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My Parkinson's Journey

In which Terri shares a humorous look at her journey with Parkinson's disease and Dystonia:

For me, illness and health are not opposites but exist together. Everyone has something that is challenging to them. Mine just simply has a recognizable name. My life will take a different path because of this but that's okay. Everyone has changes in their lives that create their path.  I'm learning how to enjoy whatever path I'm on.

For Crying Out Loud!

Terri Reinhart


My disability benefits were recently approved. In record time, too, as they were approved in less than a month from the time I applied. That’s not supposed to happen! I was told that I’d undoubtedly be denied at first, then I’d have to employ a lawyer, then it could take up to two years to be approved. But that didn’t happen. They saw my records and decided I was disabled enough to not be able to work. They approved this even before seeing the letter from my doctor.

Then it hit me. Was I really that bad?

I rebelled. I cleaned the garage and moved furniture. I gathered trash and another large pile of old things to give away. I pushed myself all day. And then I was flat on my back, exhausted, and couldn’t move for a couple of days. I cried.

It’s embarrassing how easily I can cry. I cried at the end of Star Trek: The Wrath of Khan. I mean, geez, Spock saves everyone’s life and now he’s dying and there’s that emotional scene where he’s talking to Captain Kirk and no one can do anything to save him. I cried. And I was really grateful that I was alone. And it was much worse whenever I was pregnant. Then I could watch slapstick comedy and tear up. It didn’t take much. I don’t mind crying, actually. If I am sad, it’s a wonderful release and I feel so much better afterwards. Often I can solve problems more quickly after a good cry, too. I rarely can stop tears from coming if they’re going to come, but I will also admit something else. I would really prefer not to cry in front of other people.

Crying in public is not cool. People react. They pat your arm and say something sweet and comforting. They offer you a drink of water and generally do everything in their power to get you to STOP crying. They think you’re upset about something. And maybe you are. Usually, I’m just pissed off that I happen to be crying in public – again. Then the pats on the arm and the sweet words aren’t much help. I rather swear. Or maybe hit something.

If you cry in front of your doctor, you are generally offered drugs, which is fine if you really want drugs. It’s even legal.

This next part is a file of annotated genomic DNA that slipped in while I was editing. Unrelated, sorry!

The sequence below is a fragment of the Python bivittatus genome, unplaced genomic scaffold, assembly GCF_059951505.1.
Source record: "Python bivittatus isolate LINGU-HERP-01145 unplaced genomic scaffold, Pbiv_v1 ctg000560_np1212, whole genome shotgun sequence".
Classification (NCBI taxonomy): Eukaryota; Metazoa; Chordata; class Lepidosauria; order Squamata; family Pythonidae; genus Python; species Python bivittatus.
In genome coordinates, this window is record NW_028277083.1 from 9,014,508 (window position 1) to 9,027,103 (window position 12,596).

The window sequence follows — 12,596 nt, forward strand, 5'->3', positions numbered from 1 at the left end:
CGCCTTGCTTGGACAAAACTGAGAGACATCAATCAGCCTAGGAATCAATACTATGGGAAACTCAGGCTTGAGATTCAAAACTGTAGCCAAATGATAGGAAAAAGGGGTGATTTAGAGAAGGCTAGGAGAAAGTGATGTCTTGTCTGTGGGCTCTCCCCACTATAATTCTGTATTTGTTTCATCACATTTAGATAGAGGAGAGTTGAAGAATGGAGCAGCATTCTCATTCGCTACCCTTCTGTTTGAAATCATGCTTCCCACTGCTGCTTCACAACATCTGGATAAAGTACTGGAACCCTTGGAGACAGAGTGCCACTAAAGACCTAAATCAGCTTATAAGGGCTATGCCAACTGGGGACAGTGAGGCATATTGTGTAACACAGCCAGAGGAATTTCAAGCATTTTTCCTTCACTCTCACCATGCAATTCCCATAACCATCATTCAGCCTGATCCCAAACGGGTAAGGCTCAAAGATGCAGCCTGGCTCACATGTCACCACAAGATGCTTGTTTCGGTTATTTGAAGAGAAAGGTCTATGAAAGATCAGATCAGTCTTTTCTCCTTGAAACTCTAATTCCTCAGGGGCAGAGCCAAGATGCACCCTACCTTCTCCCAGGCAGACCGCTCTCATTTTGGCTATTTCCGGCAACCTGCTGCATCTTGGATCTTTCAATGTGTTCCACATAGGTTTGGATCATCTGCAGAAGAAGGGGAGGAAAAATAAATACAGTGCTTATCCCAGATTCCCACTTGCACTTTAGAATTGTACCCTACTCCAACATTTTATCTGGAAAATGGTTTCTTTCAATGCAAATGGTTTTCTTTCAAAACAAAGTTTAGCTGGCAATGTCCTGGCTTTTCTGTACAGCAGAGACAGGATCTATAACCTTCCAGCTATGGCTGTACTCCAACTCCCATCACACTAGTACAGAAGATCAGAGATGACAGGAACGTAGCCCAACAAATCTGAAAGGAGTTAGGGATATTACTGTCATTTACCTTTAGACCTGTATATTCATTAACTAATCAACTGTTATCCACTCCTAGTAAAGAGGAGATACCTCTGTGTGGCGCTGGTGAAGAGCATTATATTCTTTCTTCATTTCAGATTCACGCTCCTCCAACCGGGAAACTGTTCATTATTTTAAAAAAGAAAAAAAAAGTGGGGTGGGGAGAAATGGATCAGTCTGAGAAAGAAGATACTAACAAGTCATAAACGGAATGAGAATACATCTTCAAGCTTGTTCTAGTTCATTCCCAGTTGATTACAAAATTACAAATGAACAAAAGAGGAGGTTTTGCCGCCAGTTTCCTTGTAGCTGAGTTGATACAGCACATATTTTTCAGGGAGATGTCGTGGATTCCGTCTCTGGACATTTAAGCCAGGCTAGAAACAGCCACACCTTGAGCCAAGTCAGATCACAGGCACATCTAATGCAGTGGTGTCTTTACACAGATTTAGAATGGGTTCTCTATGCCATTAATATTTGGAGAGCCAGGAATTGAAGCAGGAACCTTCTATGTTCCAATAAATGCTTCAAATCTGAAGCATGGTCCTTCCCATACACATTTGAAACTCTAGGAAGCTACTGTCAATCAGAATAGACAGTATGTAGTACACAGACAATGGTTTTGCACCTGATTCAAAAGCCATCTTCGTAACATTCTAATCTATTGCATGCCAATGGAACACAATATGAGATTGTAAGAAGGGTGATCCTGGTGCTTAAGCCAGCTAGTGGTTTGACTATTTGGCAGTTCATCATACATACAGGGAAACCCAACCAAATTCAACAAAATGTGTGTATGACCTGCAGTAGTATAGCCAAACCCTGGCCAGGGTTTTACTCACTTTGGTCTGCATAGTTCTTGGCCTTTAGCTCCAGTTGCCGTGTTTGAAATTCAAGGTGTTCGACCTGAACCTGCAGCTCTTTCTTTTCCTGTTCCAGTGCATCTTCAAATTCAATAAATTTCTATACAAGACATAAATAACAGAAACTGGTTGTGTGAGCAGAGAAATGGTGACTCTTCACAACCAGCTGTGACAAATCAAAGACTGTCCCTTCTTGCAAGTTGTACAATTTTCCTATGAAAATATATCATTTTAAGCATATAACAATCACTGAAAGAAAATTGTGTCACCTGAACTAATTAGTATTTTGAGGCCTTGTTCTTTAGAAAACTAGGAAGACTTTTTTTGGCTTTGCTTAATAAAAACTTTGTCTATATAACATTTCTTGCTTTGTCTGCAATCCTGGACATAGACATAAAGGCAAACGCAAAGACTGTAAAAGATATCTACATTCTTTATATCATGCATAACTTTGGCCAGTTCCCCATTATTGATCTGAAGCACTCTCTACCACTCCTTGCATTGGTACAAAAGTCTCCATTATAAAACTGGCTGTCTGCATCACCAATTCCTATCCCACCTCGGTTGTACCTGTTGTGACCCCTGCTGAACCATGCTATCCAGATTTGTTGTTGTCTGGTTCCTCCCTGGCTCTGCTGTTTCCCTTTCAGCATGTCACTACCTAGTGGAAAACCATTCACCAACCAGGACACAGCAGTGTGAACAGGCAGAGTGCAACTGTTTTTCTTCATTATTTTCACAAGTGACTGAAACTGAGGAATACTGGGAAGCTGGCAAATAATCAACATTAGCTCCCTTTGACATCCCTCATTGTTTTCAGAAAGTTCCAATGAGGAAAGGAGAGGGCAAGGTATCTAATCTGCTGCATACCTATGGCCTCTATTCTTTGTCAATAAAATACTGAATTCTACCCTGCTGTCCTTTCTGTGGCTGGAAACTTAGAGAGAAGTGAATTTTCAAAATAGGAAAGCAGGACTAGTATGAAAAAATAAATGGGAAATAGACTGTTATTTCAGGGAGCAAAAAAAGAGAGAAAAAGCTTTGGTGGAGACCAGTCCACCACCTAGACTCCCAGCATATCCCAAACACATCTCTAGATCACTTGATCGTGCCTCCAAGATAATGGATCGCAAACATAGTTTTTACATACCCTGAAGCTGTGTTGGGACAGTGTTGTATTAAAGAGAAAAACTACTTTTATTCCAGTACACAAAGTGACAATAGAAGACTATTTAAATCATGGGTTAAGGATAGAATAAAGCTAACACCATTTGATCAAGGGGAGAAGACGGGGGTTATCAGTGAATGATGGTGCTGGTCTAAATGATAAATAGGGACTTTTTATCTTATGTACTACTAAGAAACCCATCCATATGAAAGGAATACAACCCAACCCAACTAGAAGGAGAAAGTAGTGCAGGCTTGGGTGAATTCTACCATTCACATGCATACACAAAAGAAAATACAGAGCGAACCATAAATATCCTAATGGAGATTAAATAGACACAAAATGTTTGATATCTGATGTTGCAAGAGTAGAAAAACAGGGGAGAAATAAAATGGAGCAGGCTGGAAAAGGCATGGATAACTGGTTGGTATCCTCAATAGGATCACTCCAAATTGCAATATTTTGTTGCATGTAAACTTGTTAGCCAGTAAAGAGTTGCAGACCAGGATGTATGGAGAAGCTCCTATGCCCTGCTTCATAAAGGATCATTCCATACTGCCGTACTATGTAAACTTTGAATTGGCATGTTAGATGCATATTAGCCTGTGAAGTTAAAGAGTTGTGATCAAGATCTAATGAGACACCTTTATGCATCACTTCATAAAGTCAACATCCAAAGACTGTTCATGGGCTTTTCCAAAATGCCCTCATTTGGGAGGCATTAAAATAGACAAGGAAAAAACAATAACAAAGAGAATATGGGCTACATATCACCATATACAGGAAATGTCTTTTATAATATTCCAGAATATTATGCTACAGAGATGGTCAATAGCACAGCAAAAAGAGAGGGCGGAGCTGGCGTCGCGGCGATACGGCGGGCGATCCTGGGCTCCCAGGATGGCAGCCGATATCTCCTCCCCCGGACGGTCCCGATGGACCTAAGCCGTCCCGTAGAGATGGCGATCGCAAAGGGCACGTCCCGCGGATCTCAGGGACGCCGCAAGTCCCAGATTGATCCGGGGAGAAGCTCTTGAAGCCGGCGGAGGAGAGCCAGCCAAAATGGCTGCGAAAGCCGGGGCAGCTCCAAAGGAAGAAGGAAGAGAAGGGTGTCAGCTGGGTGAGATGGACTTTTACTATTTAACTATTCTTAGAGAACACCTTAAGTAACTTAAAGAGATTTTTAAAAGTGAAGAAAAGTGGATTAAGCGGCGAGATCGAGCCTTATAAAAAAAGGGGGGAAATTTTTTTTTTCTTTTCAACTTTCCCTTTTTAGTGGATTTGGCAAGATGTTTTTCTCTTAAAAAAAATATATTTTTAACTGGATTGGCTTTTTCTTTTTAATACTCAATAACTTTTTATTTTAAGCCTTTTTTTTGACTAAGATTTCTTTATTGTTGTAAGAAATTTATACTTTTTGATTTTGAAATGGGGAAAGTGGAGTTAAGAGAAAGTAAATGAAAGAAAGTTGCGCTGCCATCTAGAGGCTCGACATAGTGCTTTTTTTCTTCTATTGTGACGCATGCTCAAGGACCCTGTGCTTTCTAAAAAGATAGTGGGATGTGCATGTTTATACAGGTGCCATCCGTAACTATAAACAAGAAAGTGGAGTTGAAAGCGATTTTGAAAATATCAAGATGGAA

It seems to me that since crying is something that humans have done for thousands of years, there must be some purpose to it. And if there is a purpose to crying, why should we be embarrassed or try to hold it back?

I was curious enough about this that I did some research. I wanted to find out if there are any physiological benefits to crying. My research was thorough and complete. I looked it up on Google. I found two articles (you’ll find many more, I just read two), one by Charles Downey and the other by Dr. Kevin Keough. In the first article, I learned that crying in public was considered normal until the Industrial Revolution. At that point, we suddenly needed diligent, focused workers, not emotional ones. Crying became a solitary activity. Before that, even our heroes cried! Odysseus cries in nearly every chapter of Homer’s Iliad.

Dr. Keough talks about the chemistry of tears. It’s amazing!! When we cry out of sadness or frustration, our tears actually contain stress toxins and stress hormones that would otherwise be affecting us physiologically in a negative way. In fact, it is those stress hormones that attack the parts of the brain that are responsible for mood disorders. Crying helps to get rid of those nasty buggers so that our brains can feel safe. And it was even found that the tears that come when one cuts up onions are not the same as the tears that come when we are sad. It’s those tears from sadness that are so healing. Holding back our tears, on the other hand, is not at all healthy.

My mentor teacher always asserted that crying helps prevent head colds. I believe this is so because I have had only one head cold in the last six years. Every time I get the sniffles, I hope that something will make me sad. I don’t like head colds. So far it has worked very well.

After a good cry, there is something else I need. The pat on the arm is fine. The sweet comforting words are also okay. But what I really want at that point is for someone to say something totally off the wall and make me laugh!

Another wonderful release, laughter is like the rainbow after the rain.

People who keep stiff upper lips find that it's damn hard to smile. ” Judith Guest